Running for office can be arduous, exhausting and frustrating…if you don’t know how to run a local campaign. And we know that running for office, particularly if it’s your first time, can be overwhelming. But, it doesn’t have to be. Below are important steps you can take to have an advantage over your opponent.
Let’s talk metrics, here is what you need to know.
How many voters do you need to win an election? Almost every office has a minimum requirement of votes needed to win an election. That’s one number you would need. You can get that information from your electoral office. This voter file is of extreme importance, it tells you every registered voter and their party affiliation in your district.
The other number you would need is how many votes have been cast for the winner in previous elections so you have an idea of not just the minimum number of votes needed but how many votes it took to win in previous elections. You can find that information out at Ballotpedia.
Now, that you have this number you can create your game plan on how to reach out to your voters and engage with them. Where do you spend your time canvassing, calling and mailing to your voters? It’s not enough to just reach out to family and friends, although, that is very effective as one campaign strategy. Activating voters in your district is essential to winning an election.
Tracking your voters is just as important as registering as a candidate. If you know who is or isn’t going to vote for you then you know you can spend your time on other voters who are either on the fence or don’t know about your candidacy.
Tracking your voters when you have contacted them and the follow-up needed next is important so you can stay top of mind. Items to track:
- Call data – when you called, did you leave a message, did you speak with the voter
- Email – when did you send an email, which email did you send, did it bounce back to you
- Text – did you send a text, did the voter unsubscribe
- Canvassing – did you visit their home, did you talk with them, did you leave any information
- Follow-up – what is the next point of contact with your voter and what kind – voice, email, text, visit
Create Your Messaging
Now that you have your voter file and you know who to reach out to, what is the message you are going to deliver?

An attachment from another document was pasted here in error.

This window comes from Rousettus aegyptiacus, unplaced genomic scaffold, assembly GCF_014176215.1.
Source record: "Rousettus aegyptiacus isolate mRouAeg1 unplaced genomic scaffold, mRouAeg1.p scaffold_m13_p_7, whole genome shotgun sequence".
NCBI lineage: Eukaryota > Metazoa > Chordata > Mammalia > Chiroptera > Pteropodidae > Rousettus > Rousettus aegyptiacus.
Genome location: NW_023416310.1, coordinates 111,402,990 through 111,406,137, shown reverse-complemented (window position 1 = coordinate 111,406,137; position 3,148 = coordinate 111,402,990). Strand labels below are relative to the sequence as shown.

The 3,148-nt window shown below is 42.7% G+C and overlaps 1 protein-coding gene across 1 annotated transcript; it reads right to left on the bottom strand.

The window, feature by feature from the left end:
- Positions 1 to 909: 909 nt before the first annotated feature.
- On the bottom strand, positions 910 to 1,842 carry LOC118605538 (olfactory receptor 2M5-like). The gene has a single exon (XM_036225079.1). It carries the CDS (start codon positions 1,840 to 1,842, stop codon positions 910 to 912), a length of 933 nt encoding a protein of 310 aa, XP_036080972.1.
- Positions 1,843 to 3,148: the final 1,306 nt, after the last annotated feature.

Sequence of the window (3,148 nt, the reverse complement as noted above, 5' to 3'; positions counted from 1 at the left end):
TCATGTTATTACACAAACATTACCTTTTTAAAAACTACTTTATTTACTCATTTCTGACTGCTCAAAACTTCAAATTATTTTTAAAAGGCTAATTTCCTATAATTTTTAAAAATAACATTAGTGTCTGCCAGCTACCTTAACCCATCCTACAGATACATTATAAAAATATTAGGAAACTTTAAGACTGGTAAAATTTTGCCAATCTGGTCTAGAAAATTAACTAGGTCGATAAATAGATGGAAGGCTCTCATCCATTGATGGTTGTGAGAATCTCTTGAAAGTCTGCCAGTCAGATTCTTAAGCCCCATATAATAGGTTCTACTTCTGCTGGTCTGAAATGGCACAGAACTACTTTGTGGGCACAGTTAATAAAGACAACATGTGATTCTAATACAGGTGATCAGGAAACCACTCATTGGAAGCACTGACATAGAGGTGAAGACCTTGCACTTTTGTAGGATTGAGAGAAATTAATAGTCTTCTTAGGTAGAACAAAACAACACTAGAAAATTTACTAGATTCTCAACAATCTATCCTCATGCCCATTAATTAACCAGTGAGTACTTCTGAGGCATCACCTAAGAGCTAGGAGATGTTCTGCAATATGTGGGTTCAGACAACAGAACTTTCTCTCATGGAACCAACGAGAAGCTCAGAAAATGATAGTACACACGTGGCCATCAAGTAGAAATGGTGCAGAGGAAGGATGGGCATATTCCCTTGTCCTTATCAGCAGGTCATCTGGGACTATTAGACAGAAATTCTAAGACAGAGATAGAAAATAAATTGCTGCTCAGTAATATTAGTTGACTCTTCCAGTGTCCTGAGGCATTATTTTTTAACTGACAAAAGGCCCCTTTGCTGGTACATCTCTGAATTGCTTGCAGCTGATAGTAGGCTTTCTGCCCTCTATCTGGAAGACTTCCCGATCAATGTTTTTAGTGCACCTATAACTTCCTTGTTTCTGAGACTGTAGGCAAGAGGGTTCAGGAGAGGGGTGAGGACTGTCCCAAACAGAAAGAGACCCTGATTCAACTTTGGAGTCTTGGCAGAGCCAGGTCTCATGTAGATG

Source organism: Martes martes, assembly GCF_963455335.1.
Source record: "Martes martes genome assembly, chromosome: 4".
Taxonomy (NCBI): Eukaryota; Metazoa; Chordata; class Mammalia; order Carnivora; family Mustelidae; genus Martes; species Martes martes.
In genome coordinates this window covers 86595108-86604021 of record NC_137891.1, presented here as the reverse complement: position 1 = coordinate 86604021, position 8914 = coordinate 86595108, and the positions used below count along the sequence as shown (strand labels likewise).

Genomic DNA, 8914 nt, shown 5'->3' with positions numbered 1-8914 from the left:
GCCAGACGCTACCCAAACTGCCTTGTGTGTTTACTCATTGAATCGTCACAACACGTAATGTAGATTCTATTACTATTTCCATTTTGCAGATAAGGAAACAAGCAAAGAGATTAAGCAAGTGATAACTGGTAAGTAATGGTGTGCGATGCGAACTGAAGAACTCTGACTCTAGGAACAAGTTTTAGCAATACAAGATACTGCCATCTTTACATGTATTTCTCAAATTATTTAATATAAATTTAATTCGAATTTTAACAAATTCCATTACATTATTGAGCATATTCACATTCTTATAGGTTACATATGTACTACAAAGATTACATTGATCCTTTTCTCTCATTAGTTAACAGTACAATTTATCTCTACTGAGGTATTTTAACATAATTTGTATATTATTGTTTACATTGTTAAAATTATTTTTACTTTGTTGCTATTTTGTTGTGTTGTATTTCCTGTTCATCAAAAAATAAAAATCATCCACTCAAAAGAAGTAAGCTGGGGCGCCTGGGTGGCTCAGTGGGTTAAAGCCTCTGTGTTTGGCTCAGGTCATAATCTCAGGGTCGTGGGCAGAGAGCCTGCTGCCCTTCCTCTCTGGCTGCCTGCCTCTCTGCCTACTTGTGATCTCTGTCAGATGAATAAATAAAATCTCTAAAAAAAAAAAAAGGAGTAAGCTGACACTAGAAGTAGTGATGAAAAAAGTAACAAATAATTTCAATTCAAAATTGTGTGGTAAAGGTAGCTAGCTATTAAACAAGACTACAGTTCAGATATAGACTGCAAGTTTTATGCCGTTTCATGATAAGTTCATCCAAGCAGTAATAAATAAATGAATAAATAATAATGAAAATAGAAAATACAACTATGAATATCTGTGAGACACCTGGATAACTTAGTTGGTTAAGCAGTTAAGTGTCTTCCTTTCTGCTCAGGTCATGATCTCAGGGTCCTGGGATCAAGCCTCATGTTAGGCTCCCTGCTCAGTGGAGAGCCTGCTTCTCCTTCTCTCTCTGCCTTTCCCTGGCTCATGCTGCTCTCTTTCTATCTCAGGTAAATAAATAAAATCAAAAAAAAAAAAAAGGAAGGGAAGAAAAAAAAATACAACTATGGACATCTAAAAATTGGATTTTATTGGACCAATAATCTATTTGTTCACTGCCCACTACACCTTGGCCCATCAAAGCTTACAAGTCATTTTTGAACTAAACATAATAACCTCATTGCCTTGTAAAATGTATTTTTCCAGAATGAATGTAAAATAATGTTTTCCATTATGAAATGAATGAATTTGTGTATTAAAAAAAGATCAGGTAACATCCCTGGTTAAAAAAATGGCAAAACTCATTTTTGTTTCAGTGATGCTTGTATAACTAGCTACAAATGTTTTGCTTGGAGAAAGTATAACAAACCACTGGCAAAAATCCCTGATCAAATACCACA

You have to tell your own story…WHY are you running, what value will people voting for you get when you’re elected. Your message has to be clear and concise so it is easy for your constituents to understand quickly.
You need to have three primary points you hammer home. Tell them about yourself, about your life and why you believe what you do. Voters don’t care about your resume, voters want to relate to you on their own level – story points, family, hobbies, military service, etc. – focus on three and hammer them home.
Spending Time and Money
You have your message and you know who your voters are and now it’s time to engage them. According to political consultant, Phil Van Treuren, you should be walking so much canvassing you should have to throw your shoes away after election day.
When you talk with your constituents remember to ask them to vote for you and get their agreement. This way will be able to record if they are or aren’t going to vote for you and know your follow-up path.
It goes without saying that having a presence on the web is instrumental. That includes a website and a presence on social media. We are in the digital age now and need to be where are constituents are and they are, for the most part, on social media.
Facebook, Twitter, Instagram and Linkedin are all relevant social sites. If you have to choose which sites to be on, choose Facebook and Instagram. Run ads to targeted audiences in your district and have a call to action to donate, learn more or click Like to show their support of your campaign.
Post about relevant issues you are addressing, your message and your story. Remember to drive home the value your constituents will receive if they vote for you. Make your message easy and simple to understand.
With three weeks before the election you have plenty of time to make an impact on your voters. Canvass, call, email and text coupled with an informative website and active social campaigns will help reach as many voters as you can.
If you’d like a free e-book of Five Steps To Win Your Election click here.
Becky Creighton is Director of Partnerships for Handraiser, a political campaign software that helps candidates track voters, provide communication channels between the candidate and voter and manages volunteers and canvassing efforts. You may reach her at firstname.lastname@example.org« 5 Mistakes Political Candidates Make Online
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